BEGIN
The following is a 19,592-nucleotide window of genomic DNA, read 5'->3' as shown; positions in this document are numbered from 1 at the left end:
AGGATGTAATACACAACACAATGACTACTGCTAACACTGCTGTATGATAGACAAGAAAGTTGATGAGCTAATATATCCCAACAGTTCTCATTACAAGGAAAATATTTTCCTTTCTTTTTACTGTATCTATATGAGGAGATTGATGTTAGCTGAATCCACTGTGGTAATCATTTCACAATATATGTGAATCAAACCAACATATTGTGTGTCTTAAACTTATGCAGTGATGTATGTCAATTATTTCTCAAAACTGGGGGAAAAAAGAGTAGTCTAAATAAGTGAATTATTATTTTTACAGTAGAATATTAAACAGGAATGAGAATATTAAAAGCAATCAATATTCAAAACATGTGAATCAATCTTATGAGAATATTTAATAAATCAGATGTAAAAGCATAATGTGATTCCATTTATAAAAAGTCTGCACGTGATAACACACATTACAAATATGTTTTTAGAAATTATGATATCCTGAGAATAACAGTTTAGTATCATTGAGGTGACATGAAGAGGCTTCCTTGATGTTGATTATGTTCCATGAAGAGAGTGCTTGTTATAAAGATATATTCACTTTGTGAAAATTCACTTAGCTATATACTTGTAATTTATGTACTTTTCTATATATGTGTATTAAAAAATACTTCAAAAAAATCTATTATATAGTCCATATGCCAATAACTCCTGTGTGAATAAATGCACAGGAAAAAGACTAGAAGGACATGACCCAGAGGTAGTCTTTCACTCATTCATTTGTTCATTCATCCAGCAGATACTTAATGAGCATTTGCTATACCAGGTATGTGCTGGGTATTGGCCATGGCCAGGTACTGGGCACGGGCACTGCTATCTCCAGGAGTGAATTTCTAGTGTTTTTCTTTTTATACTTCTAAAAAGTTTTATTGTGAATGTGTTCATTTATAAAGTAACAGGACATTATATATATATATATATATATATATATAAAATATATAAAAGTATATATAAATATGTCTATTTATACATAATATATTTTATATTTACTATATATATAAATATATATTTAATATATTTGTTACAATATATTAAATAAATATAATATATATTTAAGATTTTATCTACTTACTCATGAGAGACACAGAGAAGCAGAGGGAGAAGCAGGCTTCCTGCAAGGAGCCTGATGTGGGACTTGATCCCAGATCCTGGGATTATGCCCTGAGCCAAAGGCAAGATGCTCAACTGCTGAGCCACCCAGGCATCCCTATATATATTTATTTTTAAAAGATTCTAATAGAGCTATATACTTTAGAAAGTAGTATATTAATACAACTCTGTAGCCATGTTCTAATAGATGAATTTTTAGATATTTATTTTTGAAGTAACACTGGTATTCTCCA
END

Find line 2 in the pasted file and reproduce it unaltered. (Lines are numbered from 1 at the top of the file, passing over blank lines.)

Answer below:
AGGATGTAATACACAACACAATGACTACTGCTAACACTGCTGTATGATAGACAAGAAAGTTGATGAGCTAATATATCCCAACAGTTCTCATTACAAGGAAAATATTTTCCTTTCTTTTTACTGTATCTATATGAGGAGATTGATGTTAGCTGAATCCACTGTGGTAATCATTTCACAATATATGTGAATCAAACCAACATATTGTGTGTCTTAAACTTATGCAGTGATGTATGTCAATTATTTCTCAAAACTGGGGGAAAAAAGAGTAGTCTAAATAAGTGAATTATTATTTTTACAGTAGAATATTAAACAGGAATGAGAATATTAAAAGCAATCAATATTCAAAACATGTGAATCAATCTTATGAGAATATTTAATAAATCAGATGTAAAAGCATAATGTGATTCCATTTATAAAAAGTCTGCACGTGATAACACACATTACAAATATGTTTTTAGAAATTATGATATCCTGAGAATAACAGTTTAGTATCATTGAGGTGACATGAAGAGGCTTCCTTGATGTTGATTATGTTCCATGAAGAGAGTGCTTGTTATAAAGATATATTCACTTTGTGAAAATTCACTTAGCTATATACTTGTAATTTATGTACTTTTCTATATATGTGTATTAAAAAATACTTCAAAAAAATCTATTATATAGTCCATATGCCAATAACTCCTGTGTGAATAAATGCACAGGAAAAAGACTAGAAGGACATGACCCAGAGGTAGTCTTTCACTCATTCATTTGTTCATTCATCCAGCAGATACTTAATGAGCATTTGCTATACCAGGTATGTGCTGGGTATTGGCCATGGCCAGGTACTGGGCACGGGCACTGCTATCTCCAGGAGTGAATTTCTAGTGTTTTTCTTTTTATACTTCTAAAAAGTTTTATTGTGAATGTGTTCATTTATAAAGTAACAGGACATTATATATATATATATATATATATATATAAAATATATAAAAGTATATATAAATATGTCTATTTATACATAATATATTTTATATTTACTATATATATAAATATATATTTAATATATTTGTTACAATATATTAAATAAATATAATATATATTTAAGATTTTATCTACTTACTCATGAGAGACACAGAGAAGCAGAGGGAGAAGCAGGCTTCCTGCAAGGAGCCTGATGTGGGACTTGATCCCAGATCCTGGGATTATGCCCTGAGCCAAAGGCAAGATGCTCAACTGCTGAGCCACCCAGGCATCCCTATATATATTTATTTTTAAAAGATTCTAATAGAGCTATATACTTTAGAAAGTAGTATATTAATACAACTCTGTAGCCATGTTCTAATAGATGAATTTTTAGATATTTATTTTTGAAGTAACACTGGTATTCTCCA